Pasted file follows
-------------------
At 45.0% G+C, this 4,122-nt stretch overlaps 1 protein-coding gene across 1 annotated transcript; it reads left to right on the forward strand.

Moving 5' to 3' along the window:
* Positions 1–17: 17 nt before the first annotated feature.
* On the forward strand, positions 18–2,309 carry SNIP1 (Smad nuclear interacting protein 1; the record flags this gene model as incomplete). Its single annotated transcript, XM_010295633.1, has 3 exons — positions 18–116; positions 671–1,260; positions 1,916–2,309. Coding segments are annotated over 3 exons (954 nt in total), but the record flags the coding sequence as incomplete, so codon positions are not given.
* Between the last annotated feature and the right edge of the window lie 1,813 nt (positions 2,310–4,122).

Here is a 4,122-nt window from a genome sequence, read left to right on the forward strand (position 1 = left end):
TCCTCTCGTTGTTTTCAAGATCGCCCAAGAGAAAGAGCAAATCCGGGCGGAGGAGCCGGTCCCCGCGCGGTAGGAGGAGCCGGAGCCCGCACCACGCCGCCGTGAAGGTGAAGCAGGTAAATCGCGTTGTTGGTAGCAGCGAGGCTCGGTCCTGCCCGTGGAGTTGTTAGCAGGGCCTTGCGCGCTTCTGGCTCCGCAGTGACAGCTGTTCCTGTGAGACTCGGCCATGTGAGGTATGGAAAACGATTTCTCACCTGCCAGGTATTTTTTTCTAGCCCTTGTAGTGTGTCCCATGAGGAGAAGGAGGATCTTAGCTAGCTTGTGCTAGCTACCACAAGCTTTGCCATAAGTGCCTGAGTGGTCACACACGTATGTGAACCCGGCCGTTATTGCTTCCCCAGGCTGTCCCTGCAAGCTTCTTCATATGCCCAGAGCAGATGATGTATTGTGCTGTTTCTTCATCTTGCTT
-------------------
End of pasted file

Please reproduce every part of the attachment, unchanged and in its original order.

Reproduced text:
At 45.0% G+C, this 4,122-nt stretch overlaps 1 protein-coding gene across 1 annotated transcript; it reads left to right on the forward strand.

Moving 5' to 3' along the window:
* Positions 1–17: 17 nt before the first annotated feature.
* On the forward strand, positions 18–2,309 carry SNIP1 (Smad nuclear interacting protein 1; the record flags this gene model as incomplete). Its single annotated transcript, XM_010295633.1, has 3 exons — positions 18–116; positions 671–1,260; positions 1,916–2,309. Coding segments are annotated over 3 exons (954 nt in total), but the record flags the coding sequence as incomplete, so codon positions are not given.
* Between the last annotated feature and the right edge of the window lie 1,813 nt (positions 2,310–4,122).

Here is a 4,122-nt window from a genome sequence, read left to right on the forward strand (position 1 = left end):
TCCTCTCGTTGTTTTCAAGATCGCCCAAGAGAAAGAGCAAATCCGGGCGGAGGAGCCGGTCCCCGCGCGGTAGGAGGAGCCGGAGCCCGCACCACGCCGCCGTGAAGGTGAAGCAGGTAAATCGCGTTGTTGGTAGCAGCGAGGCTCGGTCCTGCCCGTGGAGTTGTTAGCAGGGCCTTGCGCGCTTCTGGCTCCGCAGTGACAGCTGTTCCTGTGAGACTCGGCCATGTGAGGTATGGAAAACGATTTCTCACCTGCCAGGTATTTTTTTCTAGCCCTTGTAGTGTGTCCCATGAGGAGAAGGAGGATCTTAGCTAGCTTGTGCTAGCTACCACAAGCTTTGCCATAAGTGCCTGAGTGGTCACACACGTATGTGAACCCGGCCGTTATTGCTTCCCCAGGCTGTCCCTGCAAGCTTCTTCATATGCCCAGAGCAGATGATGTATTGTGCTGTTTCTTCATCTTGCTT